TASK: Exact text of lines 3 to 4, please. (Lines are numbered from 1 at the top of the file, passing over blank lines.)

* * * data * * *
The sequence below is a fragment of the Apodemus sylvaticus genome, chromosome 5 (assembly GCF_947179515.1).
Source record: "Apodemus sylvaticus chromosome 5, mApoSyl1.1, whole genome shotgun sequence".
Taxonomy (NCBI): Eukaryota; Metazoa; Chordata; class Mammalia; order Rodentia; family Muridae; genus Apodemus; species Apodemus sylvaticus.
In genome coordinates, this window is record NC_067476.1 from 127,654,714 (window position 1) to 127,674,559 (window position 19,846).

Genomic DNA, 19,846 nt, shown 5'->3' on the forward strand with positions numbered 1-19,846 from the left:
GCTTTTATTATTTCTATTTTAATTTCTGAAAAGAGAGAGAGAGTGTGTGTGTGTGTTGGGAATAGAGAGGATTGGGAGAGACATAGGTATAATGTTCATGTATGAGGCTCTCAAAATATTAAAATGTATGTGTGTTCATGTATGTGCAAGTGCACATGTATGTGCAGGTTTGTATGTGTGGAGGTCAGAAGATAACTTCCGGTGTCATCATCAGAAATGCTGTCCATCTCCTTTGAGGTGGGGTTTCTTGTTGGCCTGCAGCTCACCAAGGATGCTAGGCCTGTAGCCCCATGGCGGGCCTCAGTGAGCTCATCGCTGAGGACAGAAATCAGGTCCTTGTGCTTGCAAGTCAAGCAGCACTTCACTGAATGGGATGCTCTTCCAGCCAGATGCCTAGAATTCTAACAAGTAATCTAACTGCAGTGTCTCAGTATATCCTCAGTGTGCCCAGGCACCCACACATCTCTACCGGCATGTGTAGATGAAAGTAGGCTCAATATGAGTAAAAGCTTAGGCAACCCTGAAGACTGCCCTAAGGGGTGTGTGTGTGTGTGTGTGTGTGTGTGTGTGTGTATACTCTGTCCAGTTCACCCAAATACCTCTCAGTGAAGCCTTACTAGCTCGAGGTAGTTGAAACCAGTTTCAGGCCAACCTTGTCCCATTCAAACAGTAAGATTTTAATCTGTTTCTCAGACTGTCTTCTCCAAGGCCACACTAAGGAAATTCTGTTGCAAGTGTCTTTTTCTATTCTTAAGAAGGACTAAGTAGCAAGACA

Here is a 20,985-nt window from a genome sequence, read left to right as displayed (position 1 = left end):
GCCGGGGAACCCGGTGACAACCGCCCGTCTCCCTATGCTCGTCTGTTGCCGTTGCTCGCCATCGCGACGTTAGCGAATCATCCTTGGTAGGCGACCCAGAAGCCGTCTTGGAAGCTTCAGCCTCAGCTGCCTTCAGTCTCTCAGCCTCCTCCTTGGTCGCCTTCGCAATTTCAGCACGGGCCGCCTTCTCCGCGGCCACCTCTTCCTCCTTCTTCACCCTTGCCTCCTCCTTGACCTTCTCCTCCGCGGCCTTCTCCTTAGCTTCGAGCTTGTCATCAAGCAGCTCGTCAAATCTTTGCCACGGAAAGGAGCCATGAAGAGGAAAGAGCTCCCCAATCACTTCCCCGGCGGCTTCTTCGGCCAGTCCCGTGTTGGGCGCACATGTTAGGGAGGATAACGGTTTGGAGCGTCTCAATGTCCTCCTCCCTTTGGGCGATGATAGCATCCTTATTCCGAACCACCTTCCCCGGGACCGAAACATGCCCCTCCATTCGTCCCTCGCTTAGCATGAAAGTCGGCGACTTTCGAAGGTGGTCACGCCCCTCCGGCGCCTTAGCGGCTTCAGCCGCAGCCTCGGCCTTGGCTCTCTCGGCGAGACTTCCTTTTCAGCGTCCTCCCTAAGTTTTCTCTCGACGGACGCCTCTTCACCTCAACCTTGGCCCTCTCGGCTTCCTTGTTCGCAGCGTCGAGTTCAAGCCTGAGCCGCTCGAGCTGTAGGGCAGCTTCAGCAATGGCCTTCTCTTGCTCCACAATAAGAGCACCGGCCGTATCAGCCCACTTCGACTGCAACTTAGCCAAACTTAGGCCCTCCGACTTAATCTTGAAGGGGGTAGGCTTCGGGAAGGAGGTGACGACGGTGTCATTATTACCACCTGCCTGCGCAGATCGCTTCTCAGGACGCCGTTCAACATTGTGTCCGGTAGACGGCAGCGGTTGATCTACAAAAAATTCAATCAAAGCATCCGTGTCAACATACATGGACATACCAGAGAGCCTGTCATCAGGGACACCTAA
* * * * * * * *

Taxonomy (NCBI): Eukaryota; Metazoa; Chordata; class Mammalia; order Rodentia; family Muridae; genus Apodemus; species Apodemus sylvaticus.
In genome coordinates, this window is record NC_067476.1 from 127,654,714 (window position 1) to 127,674,559 (window position 19,846).